Global warming amplified by reduced sulphur fluxes as a result of ocean acidification

Climate change and decreasing seawater pH (ocean acidification)1 have widely been considered as uncoupled consequences of the anthropogenic CO2 perturbation2, 3. Recently, experiments in seawater enclosures (mesocosms) showed that concentrations of dimethylsulphide (DMS), a biogenic sulphur compound, were markedly lower in a low-pH environment4. Marine DMS emissions are the largest natural source of atmospheric sulphur5 and changes in their strength have the potential to alter the Earth’s radiation budget6. Here we establish observational-based relationships between pH changes and DMS concentrations to estimate changes in future DMS emissions with Earth system model7 climate simulations. Global DMS emissions decrease by about 18(±3)% in 2100 compared with pre-industrial times as a result of the combined effects of ocean acidification and climate change. The reduced DMS emissions induce a significant additional radiative forcing, of which 83% is attributed to the impact of ocean acidification, tantamount to an equilibrium temperature response between 0.23 and 0.48 K. Our results indicate that ocean acidification has the potential to exacerbate anthropogenic warming through a mechanism that is not considered at present in projections of future climate change.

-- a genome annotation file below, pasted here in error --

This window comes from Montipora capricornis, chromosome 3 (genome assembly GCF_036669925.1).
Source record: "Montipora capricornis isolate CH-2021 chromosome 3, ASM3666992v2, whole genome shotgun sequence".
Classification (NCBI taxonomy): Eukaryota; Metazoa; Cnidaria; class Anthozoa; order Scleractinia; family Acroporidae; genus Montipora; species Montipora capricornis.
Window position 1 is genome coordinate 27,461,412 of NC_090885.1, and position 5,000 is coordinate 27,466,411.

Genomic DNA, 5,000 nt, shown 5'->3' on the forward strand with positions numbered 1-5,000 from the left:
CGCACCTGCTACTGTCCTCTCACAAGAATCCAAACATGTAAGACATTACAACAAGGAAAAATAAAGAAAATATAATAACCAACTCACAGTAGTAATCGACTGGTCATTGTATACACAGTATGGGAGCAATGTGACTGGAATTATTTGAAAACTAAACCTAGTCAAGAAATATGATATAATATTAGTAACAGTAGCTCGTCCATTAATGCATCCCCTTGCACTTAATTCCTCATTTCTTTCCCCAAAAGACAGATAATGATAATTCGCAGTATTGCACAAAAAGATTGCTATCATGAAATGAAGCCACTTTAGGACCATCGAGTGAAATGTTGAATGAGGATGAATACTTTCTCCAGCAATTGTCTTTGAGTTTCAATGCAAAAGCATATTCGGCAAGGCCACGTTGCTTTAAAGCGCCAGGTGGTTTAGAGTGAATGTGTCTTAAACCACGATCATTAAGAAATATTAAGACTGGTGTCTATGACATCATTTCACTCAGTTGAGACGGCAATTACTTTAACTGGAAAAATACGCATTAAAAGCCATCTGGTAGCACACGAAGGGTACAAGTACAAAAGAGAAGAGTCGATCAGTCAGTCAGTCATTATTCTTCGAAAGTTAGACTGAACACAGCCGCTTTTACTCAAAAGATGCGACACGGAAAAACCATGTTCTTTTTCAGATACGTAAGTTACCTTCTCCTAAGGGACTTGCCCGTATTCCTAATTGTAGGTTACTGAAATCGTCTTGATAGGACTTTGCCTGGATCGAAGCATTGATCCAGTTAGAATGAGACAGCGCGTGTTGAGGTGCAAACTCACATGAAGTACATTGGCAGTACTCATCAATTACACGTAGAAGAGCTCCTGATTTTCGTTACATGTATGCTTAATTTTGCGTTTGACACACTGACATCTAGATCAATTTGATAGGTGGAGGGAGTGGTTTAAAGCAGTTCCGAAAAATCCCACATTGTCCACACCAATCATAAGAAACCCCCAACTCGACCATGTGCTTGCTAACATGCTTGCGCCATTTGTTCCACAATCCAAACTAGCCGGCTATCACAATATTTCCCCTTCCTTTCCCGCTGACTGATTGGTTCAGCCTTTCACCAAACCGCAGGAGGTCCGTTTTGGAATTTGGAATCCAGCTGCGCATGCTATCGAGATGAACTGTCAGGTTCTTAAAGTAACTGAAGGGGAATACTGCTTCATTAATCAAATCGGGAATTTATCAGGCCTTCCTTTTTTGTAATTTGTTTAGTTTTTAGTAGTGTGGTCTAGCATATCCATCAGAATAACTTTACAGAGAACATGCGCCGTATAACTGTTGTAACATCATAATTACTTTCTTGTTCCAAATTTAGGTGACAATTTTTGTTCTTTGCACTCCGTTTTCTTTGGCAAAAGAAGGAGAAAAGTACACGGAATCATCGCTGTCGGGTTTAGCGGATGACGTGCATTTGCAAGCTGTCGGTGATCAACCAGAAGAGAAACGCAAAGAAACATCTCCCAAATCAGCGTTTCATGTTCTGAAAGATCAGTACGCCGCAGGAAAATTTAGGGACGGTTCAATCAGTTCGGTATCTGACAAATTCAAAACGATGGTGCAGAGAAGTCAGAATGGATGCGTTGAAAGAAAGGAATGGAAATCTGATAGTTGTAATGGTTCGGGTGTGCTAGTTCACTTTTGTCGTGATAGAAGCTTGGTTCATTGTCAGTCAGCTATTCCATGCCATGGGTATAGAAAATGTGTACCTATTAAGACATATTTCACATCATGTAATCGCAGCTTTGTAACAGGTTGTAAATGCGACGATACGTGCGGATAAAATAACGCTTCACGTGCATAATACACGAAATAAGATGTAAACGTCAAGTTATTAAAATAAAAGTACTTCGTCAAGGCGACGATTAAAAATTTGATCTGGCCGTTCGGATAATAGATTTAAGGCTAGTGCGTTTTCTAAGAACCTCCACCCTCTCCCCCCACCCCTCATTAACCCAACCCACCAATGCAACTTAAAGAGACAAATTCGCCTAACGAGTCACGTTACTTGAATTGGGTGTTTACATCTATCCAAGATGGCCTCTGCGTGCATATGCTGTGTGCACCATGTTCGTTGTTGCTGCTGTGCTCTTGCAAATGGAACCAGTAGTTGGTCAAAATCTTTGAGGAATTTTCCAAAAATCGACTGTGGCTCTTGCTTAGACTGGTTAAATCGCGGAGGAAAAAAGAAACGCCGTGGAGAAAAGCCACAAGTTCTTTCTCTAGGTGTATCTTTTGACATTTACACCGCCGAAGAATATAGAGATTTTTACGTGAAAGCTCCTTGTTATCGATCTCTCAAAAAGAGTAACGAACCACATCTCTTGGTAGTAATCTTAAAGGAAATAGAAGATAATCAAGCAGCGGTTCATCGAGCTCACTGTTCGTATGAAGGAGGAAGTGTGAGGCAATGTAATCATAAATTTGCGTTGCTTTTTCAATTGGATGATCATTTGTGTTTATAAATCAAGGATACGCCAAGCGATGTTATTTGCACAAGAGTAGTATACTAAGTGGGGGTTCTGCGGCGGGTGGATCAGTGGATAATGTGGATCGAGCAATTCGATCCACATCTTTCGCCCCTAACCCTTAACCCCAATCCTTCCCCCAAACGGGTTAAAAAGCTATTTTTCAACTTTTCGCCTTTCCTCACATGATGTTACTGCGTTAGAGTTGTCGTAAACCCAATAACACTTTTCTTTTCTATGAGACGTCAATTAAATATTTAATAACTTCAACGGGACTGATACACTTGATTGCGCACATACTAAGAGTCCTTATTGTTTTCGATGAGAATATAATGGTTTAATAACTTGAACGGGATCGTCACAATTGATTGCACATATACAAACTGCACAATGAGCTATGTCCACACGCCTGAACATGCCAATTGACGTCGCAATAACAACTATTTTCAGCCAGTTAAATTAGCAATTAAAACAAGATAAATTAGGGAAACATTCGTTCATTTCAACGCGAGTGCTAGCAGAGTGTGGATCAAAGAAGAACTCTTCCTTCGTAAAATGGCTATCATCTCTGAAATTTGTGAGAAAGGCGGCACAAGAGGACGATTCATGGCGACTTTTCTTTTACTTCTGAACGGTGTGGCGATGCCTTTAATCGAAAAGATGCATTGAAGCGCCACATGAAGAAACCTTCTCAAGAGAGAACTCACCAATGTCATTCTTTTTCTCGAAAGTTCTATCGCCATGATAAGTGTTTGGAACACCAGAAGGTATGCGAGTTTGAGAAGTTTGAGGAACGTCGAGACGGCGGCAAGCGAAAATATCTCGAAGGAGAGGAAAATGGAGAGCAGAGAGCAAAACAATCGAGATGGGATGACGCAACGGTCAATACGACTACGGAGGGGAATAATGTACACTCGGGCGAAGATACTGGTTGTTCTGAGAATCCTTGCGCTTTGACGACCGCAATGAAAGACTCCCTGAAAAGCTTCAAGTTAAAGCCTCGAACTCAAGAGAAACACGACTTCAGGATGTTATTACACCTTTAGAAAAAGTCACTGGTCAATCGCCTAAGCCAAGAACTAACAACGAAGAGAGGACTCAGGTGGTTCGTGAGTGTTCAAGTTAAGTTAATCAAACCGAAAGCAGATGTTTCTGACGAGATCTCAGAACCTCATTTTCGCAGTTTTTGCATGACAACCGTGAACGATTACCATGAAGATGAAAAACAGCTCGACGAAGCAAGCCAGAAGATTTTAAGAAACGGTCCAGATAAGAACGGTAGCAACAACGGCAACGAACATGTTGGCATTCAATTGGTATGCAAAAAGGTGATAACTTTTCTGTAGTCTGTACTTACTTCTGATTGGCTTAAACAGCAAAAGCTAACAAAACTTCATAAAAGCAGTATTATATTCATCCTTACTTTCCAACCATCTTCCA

Six K. D., Kloster S., Ilyina T., Archer S. D., Zhang K. & Maier-Reimer E., in press. Global warming amplified by reduced sulphur fluxes as a result of ocean acidification. Nature Climate Change. Article (subscription required).

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